When SQL queries result in hundreds and then thousands of records being pulled into an application, memory starts to become a real problem, and that hits performance.
It's pretty rare that a user will want to view 40,000 records in one go, so most applications will present the data to a user across a number of pages. So why pull all that data into the application only to show the user a fraction of the records (probably never more than 100 records at any one time)?
Typically, when working with embeded SQL, the application will handle a lot more data than necessary.
Really, we only ever want to call the records that we’re going to display on a particular page.
"Select * from Orders" isn't going to cut it.
Developers working on MySQL have a very easy solution. Limit. We can easily get the specific number of records that we want to display on a page.
This will give us the first 10 records (our first page):
"Select * FROM Orders Limit 10"
This will give us the next 10 (page 2):
"Select * FROM Orders Limit 10, 10"
However developers working with SQL Server don’t have access to this very handy "Limit" option (that MySQL has been allowing developers to use for as long as I can remember), but there is a simple alternative.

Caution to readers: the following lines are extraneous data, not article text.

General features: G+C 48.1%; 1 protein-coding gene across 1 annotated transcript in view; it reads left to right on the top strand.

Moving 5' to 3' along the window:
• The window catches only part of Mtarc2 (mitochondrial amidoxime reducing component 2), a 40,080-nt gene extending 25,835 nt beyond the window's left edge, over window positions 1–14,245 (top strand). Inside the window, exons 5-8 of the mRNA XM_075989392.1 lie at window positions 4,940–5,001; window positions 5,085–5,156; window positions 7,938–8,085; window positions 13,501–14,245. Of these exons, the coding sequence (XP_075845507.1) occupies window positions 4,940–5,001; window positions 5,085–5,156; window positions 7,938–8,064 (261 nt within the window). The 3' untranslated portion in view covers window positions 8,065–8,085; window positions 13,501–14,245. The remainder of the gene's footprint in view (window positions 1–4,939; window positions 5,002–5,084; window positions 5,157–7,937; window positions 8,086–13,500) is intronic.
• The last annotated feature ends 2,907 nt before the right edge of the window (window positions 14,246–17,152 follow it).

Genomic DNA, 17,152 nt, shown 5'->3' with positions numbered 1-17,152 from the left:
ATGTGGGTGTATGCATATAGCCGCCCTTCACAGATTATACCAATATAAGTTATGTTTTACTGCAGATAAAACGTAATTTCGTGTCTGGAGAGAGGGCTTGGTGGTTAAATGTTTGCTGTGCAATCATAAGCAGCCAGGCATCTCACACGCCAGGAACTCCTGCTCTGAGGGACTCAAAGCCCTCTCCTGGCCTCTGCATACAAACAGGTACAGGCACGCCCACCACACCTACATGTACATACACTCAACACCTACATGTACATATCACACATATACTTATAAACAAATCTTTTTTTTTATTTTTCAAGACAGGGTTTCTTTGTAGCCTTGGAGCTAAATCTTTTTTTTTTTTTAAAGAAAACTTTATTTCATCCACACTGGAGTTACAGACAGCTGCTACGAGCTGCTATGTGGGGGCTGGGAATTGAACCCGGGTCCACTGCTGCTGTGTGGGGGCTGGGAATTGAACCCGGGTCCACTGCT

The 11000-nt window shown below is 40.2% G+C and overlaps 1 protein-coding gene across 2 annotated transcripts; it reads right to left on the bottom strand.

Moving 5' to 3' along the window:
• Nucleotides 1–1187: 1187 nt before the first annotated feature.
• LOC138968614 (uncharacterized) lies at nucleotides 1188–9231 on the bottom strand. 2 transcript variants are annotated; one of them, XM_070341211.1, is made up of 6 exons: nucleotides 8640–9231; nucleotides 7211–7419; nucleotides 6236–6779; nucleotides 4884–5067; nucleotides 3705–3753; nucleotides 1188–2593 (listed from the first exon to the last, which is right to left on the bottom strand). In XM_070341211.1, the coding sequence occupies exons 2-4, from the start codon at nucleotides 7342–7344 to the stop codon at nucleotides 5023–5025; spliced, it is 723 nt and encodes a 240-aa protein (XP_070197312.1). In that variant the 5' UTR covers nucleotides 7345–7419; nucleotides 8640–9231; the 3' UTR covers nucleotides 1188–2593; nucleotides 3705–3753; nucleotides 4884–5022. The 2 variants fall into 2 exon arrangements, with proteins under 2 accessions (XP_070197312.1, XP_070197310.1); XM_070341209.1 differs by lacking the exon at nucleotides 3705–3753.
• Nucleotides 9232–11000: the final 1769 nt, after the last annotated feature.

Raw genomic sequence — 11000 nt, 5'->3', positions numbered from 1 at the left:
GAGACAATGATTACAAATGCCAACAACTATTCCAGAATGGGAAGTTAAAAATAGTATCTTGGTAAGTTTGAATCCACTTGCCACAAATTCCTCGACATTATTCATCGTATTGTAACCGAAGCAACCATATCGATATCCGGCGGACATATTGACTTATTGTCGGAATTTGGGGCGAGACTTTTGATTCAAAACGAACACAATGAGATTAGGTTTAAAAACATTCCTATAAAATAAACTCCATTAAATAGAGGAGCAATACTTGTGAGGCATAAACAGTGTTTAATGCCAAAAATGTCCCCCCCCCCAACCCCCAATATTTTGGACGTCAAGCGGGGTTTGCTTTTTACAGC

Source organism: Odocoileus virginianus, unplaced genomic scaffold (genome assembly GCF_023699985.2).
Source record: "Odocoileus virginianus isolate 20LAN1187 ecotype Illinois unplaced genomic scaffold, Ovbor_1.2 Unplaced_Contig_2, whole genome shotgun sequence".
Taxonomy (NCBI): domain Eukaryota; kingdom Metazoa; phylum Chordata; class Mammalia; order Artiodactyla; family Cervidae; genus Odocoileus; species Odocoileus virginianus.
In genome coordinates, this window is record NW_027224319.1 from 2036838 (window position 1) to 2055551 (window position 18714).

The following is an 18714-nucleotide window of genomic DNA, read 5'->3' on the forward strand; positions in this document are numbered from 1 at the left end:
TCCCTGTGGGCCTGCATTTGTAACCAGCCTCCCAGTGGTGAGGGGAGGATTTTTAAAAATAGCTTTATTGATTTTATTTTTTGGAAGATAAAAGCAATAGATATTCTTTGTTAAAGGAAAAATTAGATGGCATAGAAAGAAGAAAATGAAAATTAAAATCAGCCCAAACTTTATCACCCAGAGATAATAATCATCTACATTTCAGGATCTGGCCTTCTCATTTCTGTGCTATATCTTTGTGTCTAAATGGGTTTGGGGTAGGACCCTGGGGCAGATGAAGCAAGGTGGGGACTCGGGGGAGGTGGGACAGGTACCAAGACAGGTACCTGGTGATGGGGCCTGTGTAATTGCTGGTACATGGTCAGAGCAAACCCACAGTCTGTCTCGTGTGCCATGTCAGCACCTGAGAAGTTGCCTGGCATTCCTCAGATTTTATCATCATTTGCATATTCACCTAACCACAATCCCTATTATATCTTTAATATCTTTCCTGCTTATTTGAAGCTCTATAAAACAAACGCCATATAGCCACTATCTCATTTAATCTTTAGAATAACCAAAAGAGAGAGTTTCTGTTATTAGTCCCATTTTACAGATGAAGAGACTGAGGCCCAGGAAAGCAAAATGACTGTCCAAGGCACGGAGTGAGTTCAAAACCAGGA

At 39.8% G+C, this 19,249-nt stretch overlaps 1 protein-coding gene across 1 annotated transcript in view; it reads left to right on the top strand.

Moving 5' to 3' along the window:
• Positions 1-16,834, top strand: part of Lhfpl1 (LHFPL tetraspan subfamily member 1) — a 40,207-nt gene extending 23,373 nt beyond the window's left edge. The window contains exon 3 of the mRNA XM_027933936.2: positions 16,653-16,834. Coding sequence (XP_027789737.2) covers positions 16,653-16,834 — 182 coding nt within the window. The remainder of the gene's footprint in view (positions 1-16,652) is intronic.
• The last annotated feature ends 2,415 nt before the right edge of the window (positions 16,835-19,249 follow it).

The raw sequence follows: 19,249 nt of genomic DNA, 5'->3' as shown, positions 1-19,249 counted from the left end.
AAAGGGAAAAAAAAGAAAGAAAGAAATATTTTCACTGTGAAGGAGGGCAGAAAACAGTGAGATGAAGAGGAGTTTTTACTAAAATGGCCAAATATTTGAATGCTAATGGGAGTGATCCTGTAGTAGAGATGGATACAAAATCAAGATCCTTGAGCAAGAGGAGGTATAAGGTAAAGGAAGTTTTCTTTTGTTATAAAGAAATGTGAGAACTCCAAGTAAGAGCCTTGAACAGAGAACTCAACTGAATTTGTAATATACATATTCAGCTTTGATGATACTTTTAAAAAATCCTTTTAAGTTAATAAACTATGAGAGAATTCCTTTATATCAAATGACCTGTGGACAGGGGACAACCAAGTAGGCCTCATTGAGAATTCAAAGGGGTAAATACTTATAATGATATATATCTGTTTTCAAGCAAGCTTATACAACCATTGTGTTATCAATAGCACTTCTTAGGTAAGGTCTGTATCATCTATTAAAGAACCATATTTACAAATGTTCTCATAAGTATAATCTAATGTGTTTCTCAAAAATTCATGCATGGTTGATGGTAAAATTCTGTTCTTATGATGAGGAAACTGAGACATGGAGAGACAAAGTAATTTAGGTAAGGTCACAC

Some of the more up to date Microsoft options (such as Linq-to-SQL), or indeed utilising Stored Procedures, make this a lot easier, but we need to support those applications that didn’t benefit from such “modern advancements”.
And, although it’s not as simple as "Limit", it’s only a few lines of code, and is well worthwhile.
The solution is to run the query by proxy. We can create our normal query, but we won’t run this query ourselves. We’ll ask another query to run it for us, eliminate all of the records that we're not interested in and pass us the ones that we are interested in.
So, starting with our standard query, we need to make one small tweak. We want to know the index of each row that we’ve retrieved. We can do this by adding an additional column RowNumber as follows:
SELECT *, ROW_NUMBER() OVER (ORDER BY OrderDate) AS 'RowNumber' FROM Orders
Note that we need to supply an order by here. This is important, but you can simply use the identity (e.g. OrderID) if needed).
If we run this query, we'll receive the full set of results, with the addition of our new RowNumber column.
Any required filtering should be added to this initial query (such as "Where CustomerID=10"). We want to get a full set of results here.
This is where we start to notice the real change. Below we have a piece of SQL that can be heavily reused.
The following SQL Query will run our requested search through the data and return a subset of the data. Our paged data.
WITH TheTable AS
(SELECT *, ROW_NUMBER() OVER (ORDER BY OrderDate) AS 'RowNumber' FROM Orders)
SELECT * FROM TheTable
WHERE RowNumber BETWEEN 11 AND 20
ORDER BY RowNumber
You'll notice our initial query embedded within this larger query. This, along with the numbers (11 & 20) control that data that we get back. The rest is totally generic and will save your application a great deal of memory.